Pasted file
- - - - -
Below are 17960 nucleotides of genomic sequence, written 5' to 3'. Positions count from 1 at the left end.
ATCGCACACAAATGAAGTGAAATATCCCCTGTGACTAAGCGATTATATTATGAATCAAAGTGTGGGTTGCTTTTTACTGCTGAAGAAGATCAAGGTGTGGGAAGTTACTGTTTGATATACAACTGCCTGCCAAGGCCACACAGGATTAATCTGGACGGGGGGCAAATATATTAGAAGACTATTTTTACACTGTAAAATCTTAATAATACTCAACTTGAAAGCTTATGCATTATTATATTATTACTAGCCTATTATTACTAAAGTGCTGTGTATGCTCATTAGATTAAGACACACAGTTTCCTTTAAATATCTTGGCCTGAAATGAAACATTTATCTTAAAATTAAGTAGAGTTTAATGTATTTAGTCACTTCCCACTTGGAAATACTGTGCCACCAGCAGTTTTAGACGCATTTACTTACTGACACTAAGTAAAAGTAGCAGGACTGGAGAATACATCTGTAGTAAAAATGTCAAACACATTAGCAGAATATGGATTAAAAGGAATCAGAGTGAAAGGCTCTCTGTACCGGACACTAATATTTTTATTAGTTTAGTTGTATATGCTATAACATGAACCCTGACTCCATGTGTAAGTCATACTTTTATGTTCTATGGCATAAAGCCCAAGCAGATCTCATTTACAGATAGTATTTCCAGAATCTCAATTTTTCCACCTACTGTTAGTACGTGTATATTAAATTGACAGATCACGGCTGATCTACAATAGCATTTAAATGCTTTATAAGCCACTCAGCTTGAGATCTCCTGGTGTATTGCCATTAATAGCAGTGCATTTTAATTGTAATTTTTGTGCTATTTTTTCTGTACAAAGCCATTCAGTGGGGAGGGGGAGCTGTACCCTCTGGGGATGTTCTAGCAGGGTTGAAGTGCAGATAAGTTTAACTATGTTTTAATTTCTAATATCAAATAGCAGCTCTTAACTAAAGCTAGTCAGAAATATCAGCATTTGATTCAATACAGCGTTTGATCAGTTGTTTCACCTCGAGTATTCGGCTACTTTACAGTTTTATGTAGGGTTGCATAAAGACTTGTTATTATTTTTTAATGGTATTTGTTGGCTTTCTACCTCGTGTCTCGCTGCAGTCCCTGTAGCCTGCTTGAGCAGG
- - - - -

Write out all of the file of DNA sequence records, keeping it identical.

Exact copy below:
Below are 17960 nucleotides of genomic sequence, written 5' to 3'. Positions count from 1 at the left end.
ATCGCACACAAATGAAGTGAAATATCCCCTGTGACTAAGCGATTATATTATGAATCAAAGTGTGGGTTGCTTTTTACTGCTGAAGAAGATCAAGGTGTGGGAAGTTACTGTTTGATATACAACTGCCTGCCAAGGCCACACAGGATTAATCTGGACGGGGGGCAAATATATTAGAAGACTATTTTTACACTGTAAAATCTTAATAATACTCAACTTGAAAGCTTATGCATTATTATATTATTACTAGCCTATTATTACTAAAGTGCTGTGTATGCTCATTAGATTAAGACACACAGTTTCCTTTAAATATCTTGGCCTGAAATGAAACATTTATCTTAAAATTAAGTAGAGTTTAATGTATTTAGTCACTTCCCACTTGGAAATACTGTGCCACCAGCAGTTTTAGACGCATTTACTTACTGACACTAAGTAAAAGTAGCAGGACTGGAGAATACATCTGTAGTAAAAATGTCAAACACATTAGCAGAATATGGATTAAAAGGAATCAGAGTGAAAGGCTCTCTGTACCGGACACTAATATTTTTATTAGTTTAGTTGTATATGCTATAACATGAACCCTGACTCCATGTGTAAGTCATACTTTTATGTTCTATGGCATAAAGCCCAAGCAGATCTCATTTACAGATAGTATTTCCAGAATCTCAATTTTTCCACCTACTGTTAGTACGTGTATATTAAATTGACAGATCACGGCTGATCTACAATAGCATTTAAATGCTTTATAAGCCACTCAGCTTGAGATCTCCTGGTGTATTGCCATTAATAGCAGTGCATTTTAATTGTAATTTTTGTGCTATTTTTTCTGTACAAAGCCATTCAGTGGGGAGGGGGAGCTGTACCCTCTGGGGATGTTCTAGCAGGGTTGAAGTGCAGATAAGTTTAACTATGTTTTAATTTCTAATATCAAATAGCAGCTCTTAACTAAAGCTAGTCAGAAATATCAGCATTTGATTCAATACAGCGTTTGATCAGTTGTTTCACCTCGAGTATTCGGCTACTTTACAGTTTTATGTAGGGTTGCATAAAGACTTGTTATTATTTTTTAATGGTATTTGTTGGCTTTCTACCTCGTGTCTCGCTGCAGTCCCTGTAGCCTGCTTGAGCAGG